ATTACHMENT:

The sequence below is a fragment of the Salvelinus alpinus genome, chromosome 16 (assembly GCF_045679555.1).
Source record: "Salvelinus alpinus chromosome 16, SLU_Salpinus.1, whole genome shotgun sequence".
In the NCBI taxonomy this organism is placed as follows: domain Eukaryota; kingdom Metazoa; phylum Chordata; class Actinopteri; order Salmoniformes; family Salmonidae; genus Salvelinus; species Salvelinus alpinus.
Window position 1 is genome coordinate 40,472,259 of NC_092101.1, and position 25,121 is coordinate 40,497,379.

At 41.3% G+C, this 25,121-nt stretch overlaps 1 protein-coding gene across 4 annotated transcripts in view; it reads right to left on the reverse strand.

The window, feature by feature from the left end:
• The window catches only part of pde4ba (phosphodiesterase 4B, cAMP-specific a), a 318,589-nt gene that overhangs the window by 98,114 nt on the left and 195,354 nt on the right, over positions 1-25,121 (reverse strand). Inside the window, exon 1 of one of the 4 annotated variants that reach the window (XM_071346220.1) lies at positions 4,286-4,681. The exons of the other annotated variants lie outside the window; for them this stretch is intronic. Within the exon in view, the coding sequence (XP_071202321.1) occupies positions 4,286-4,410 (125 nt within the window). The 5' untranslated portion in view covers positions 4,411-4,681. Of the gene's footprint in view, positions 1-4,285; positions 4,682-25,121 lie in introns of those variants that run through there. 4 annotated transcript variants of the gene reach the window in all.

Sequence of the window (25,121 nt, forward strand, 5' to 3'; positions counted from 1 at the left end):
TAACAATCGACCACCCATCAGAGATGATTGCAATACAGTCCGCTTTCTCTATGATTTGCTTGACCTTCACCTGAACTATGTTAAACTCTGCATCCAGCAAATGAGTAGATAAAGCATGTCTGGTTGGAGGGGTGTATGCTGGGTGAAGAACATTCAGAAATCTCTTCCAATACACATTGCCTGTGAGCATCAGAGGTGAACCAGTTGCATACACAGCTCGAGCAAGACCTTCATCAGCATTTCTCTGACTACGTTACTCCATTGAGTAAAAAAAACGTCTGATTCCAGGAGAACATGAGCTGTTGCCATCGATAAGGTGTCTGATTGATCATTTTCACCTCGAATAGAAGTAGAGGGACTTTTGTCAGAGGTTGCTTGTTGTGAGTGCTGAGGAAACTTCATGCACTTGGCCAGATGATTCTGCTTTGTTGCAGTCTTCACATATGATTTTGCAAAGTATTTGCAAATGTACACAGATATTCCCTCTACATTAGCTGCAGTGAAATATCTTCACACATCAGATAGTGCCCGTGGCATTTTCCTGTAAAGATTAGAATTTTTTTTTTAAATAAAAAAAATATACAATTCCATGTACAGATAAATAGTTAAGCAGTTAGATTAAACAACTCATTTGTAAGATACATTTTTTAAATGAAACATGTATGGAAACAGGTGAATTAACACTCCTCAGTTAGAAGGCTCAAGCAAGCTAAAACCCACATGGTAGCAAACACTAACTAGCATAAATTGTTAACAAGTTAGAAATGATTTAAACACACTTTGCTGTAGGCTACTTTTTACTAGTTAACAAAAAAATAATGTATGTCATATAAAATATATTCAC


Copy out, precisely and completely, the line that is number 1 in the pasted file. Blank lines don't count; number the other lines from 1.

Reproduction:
The sequence below is a fragment of the Salvelinus alpinus genome, chromosome 16 (assembly GCF_045679555.1).